WASHINGTON, D.C., January 16, 2019—Out of an abundance of caution, USDA’s Animal and Plant Health Inspection Service is temporarily closing the Miami Animal Import Center to new arrivals after a handful of horses quarantined at the facility became sick. APHIS is investigating to determine the specific cause of illness in these horses, however, officials suspect salmonella, and the facility is taking precautions to stop further disease spread.
The temporary closure is effective on Saturday, January 19, 2019. APHIS is conducting environmental testing at the facility, and the samples will be sent to the National Veterinary Services Laboratories for diagnostic testing. Before reopening, the facility will undergo a complete cleaning and disinfection with disinfection targeted to any causative disease agent identified or suspected. Horses currently under quarantine at the facility are being closely monitored for any signs of illness.
To date, six horses have fallen ill with symptoms, such as diarrhea, fever and lameness. Despite receiving immediate medical treatment, three of the horses died. The other three horses are recovering. APHIS will share more information once it is available.
The Miami Animal Import Center has a long history of safely quarantining imported horses upon arrival in the United States. The health of the horses at the facility as well as any horses scheduled to arrive at the facility is our No. 1 priority. In response to the sick horses, APHIS officials at the import center have increased biosecurity and disinfection efforts. They are also reviewing standard operating procedures with employees and verifying that all procedures are being followed. Employees at the import center are exempted from the furlough, and the government shutdown has not affected operations or staffing at the facility.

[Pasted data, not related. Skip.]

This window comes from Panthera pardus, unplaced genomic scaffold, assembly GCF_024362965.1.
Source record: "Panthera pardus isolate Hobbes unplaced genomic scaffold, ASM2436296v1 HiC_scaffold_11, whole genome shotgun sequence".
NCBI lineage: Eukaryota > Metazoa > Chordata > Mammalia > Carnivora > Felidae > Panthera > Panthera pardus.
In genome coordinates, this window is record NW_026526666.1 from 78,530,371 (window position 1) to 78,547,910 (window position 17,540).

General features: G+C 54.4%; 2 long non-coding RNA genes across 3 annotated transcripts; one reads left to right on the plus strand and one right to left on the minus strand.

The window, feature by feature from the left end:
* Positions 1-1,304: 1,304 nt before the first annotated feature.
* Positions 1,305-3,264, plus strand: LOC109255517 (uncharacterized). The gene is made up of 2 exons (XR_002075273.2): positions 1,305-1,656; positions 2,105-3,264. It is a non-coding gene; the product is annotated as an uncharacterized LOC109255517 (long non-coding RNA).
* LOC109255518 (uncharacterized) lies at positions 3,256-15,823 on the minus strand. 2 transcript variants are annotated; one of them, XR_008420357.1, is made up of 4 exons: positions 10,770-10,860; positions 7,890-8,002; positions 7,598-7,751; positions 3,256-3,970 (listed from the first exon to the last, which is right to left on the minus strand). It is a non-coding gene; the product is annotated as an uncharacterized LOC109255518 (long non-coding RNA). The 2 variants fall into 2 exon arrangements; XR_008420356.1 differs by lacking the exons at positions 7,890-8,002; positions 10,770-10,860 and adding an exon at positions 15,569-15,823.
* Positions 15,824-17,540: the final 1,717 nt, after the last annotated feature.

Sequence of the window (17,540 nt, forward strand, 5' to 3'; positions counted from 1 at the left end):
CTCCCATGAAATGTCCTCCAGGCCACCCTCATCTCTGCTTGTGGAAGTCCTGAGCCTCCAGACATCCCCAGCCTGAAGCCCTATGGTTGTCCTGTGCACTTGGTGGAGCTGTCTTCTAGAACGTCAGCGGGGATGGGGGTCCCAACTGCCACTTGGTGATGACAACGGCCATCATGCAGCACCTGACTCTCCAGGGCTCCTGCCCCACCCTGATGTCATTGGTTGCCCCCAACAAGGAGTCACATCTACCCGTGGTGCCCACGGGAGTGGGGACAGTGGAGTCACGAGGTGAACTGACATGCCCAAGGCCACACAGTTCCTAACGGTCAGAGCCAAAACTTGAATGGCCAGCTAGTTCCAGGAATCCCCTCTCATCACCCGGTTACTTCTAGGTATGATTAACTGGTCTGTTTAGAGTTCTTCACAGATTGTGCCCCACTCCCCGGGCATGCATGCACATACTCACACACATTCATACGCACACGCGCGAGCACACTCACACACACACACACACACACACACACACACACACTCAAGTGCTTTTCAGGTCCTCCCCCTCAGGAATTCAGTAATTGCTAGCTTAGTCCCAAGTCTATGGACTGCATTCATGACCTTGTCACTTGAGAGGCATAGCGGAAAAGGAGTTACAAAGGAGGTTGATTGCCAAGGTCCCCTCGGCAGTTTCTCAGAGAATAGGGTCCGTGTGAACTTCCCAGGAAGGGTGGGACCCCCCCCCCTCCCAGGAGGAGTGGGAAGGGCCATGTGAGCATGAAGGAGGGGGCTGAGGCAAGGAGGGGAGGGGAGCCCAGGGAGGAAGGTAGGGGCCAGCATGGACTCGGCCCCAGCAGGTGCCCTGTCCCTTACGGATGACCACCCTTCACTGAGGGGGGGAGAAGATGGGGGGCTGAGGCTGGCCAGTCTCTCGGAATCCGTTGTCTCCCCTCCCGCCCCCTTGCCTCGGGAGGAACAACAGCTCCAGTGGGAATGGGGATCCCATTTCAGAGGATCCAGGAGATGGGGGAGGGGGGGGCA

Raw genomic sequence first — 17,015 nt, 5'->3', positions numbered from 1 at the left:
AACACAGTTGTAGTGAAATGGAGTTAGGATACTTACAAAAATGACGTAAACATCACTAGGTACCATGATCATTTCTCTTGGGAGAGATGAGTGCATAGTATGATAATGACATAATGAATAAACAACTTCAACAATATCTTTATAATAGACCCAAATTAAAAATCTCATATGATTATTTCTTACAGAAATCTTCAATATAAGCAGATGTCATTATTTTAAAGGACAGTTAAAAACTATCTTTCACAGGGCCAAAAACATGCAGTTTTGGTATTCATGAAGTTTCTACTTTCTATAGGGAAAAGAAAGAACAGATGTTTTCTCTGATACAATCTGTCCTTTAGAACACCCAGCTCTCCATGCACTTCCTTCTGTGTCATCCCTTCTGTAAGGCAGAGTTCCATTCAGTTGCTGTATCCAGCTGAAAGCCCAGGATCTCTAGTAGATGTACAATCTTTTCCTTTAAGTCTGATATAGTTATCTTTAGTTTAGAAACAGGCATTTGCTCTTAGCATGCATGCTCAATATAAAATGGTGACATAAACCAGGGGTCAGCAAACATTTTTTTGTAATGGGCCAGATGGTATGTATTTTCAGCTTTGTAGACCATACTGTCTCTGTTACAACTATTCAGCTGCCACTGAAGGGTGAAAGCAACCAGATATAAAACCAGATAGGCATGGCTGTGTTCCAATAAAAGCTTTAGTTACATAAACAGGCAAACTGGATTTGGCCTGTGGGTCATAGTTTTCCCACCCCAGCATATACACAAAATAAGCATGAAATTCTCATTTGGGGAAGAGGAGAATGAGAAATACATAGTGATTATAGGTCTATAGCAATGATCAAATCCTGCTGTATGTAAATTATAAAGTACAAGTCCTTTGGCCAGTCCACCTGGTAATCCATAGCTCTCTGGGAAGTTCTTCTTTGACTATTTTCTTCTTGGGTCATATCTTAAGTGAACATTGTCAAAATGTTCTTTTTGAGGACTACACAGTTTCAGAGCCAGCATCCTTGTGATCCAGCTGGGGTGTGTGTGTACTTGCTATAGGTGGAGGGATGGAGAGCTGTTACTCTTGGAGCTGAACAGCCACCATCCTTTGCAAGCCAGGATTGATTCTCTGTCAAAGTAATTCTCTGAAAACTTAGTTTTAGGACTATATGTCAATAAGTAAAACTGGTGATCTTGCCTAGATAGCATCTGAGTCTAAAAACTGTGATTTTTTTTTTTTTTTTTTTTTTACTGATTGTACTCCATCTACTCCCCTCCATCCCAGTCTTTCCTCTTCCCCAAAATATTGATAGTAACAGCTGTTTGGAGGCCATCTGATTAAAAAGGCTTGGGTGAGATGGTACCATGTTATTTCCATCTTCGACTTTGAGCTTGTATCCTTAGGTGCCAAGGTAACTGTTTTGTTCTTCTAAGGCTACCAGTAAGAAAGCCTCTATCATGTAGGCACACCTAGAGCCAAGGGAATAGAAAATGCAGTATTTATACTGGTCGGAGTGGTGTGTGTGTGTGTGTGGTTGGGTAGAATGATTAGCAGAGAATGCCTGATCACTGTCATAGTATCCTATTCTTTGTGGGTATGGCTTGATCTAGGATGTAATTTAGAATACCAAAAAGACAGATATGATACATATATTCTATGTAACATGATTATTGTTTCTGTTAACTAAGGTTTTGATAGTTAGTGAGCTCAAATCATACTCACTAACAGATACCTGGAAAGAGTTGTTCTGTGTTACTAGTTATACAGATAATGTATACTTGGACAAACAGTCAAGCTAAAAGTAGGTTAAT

Employees at the import center are reaching out to horse brokers who have upcoming reservations at the facility to notify them of the temporary closure and apologizing for the inconvenience. Those with reservations between now and January 19th can choose to maintain their quarantine reservations or make alternate arrangements. Horses that are already at the facility will remain at the import center to complete the quarantine process, and will be released to their brokers as scheduled unless the brokers seek alternate arrangements.
The import center has approximately 95 individual horse stalls available for quarantine purposes. In addition to horse facilities, the import center also has a separate quarantine area for birds. APHIS veterinarians are monitoring all birds under quarantine and have not seen any signs of illness. The avian facility will remain open and intake of new birds will continue as scheduled.
Salmonella is a type of bacteria that can cause intestinal disease in horses, cattle, sheep, goats, llamas, dogs, cats, birds, humans, and many other species. It is not uncommon for it to occur in facilities where many horses congregate, such as veterinary hospitals. Signs of salmonella in horses vary, but can most often include diarrhea, colic and shock. While some animals may have very mild symptoms, others may have severe illness that can lead to death.